August 29, 2018

Army researchers provide insights on offering feedback, commander-Soldier interaction

A team comprised of members from the U.S. Army Research Laboratory and Rensselaer Polytechnic Institute proposed an award-winning cognitively-inspired adaptive leadership framework that can provide intelligent decision making support for a commander delivering cost-effective feedback to followers with different levels of mission readiness.

A collaborative research project between Army researchers and academia has led to a best paper award at the 2018 Institute of Electrical and Electronics Engineers, or IEEE, Conference on Cognitive and Computational Aspects of Situation Management, a multi-disciplinary conference on situation management in complex dynamic systems.

A team comprised of members from the U.S. Army Research Laboratory and Rensselaer Polytechnic Institute, including Drs. Noam Ben-Asher, Jin-Hee Cho and Sibel Adali, proposed a cognitively-inspired adaptive leadership framework that can provide intelligent decision-making support for a commander delivering cost-effective feedback to followers with different levels of mission readiness.

Specifically, this study addresses how a commander can make effective decisions on whether to provide feedback, how much feedback should be provided to optimally influence follower’s task performance, and what the impact of feedback provision on commander’s utility is.

“This research aims to improve the commander-Soldier interaction, especially when operating in the field where resources are limited,” said the lead author Ben-Asher, researcher in ARL’s Computational and Information Sciences Directorate. “The proposed leadership framework can help the commander decide how much feedback (i.e., resources) to invest in promoting the Soldier’s mission readiness, given the specific Soldier need and without harming the commander’s performance.”

The research leverages the two-dimensional concept of trust (willingness to act and the competence to act appropriately) to capture the dynamics of commander-follower feedback provision interactions in a resource constraint situations (time, bandwidth, energy).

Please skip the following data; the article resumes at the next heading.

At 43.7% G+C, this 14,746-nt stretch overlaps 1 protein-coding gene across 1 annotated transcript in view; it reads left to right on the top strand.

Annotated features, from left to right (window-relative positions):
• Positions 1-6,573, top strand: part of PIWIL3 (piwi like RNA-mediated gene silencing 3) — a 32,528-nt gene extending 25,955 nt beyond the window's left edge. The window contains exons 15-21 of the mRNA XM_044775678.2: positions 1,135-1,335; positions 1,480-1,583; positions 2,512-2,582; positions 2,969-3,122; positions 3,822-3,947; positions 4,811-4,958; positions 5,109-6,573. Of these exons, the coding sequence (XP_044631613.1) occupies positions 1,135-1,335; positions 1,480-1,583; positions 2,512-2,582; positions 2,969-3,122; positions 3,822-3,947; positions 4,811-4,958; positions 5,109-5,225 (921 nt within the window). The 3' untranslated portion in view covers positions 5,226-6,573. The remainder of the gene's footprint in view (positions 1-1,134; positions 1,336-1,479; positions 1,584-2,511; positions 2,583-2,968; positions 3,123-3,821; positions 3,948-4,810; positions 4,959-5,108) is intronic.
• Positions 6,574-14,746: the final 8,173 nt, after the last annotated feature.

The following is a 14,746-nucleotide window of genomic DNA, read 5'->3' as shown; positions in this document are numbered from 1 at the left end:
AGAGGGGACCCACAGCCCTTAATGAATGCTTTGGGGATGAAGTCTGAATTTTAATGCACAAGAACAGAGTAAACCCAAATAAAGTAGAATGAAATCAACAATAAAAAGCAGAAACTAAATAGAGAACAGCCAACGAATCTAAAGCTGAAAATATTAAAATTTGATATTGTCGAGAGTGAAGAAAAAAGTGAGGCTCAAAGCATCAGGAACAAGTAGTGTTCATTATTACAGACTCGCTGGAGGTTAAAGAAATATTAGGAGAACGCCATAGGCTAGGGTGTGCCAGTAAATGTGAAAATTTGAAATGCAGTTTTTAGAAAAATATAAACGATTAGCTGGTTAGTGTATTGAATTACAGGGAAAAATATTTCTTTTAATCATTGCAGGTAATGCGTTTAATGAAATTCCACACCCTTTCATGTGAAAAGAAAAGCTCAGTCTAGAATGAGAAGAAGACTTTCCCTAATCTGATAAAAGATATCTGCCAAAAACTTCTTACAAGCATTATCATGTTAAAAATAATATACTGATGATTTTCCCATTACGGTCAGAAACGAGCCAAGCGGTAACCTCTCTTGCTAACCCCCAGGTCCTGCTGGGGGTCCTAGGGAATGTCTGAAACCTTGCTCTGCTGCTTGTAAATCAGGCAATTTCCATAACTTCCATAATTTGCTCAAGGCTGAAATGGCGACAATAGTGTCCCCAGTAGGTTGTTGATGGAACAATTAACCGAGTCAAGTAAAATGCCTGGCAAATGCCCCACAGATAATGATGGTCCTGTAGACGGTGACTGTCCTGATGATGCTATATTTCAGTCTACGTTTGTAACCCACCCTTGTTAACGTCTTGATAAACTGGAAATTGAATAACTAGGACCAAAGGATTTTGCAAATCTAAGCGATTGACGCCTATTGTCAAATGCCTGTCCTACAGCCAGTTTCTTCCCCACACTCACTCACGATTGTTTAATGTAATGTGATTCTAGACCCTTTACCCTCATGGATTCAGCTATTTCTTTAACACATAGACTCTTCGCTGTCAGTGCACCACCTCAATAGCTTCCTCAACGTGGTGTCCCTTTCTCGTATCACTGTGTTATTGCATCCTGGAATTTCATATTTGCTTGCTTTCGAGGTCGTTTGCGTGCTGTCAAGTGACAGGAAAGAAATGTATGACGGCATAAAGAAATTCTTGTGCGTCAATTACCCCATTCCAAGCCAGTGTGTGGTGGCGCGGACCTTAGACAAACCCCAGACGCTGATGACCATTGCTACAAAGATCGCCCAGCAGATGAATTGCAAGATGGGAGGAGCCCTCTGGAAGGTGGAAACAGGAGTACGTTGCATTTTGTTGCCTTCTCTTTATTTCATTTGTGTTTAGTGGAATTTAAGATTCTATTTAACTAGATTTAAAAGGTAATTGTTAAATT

Main findings indicate the use of trust improves the commander’s utility, especially when having stringent resources.

“Lifting load from the commander and optimizing feedback provision based on the Soldier’s needs and availability of resources can improve Soldier readiness and overall mission performance,” Ben-Asher said. “As the battlefield becomes more dynamic and the speed of operation becomes extremely fast, the commander needs advanced adaptive tools to support decision making.”

Compared to heuristics, a cognitive-inspired framework shows adaptivity and ability to accommodate the needs of different followers — meaning that, if resources are limited, directing more support to high performers and having an abundance of resources to favor supporting poor performers will lead to overall organizational success.

This study also examined the impact of commanders’ willingness to provide support, indicating the use of a cognitively-inspired framework can improve the commander’s utility, especially when the commander has low willingness to provide feedback to followers.

Researchers were also able use the framework to identify when too much support can overwhelm the follower and impede performance.

According to Ben-Asher, this award is both exciting and motivating for the team.

“In this study, we developed the fundamentals of a cognitive-inspired leadership framework,” he said. “For us, receiving this prize reinforces the belief that, in the age of machine learning and artificial intelligence, computational modeling of human decision-making processes is extremely valuable for human-AI collaboration.”

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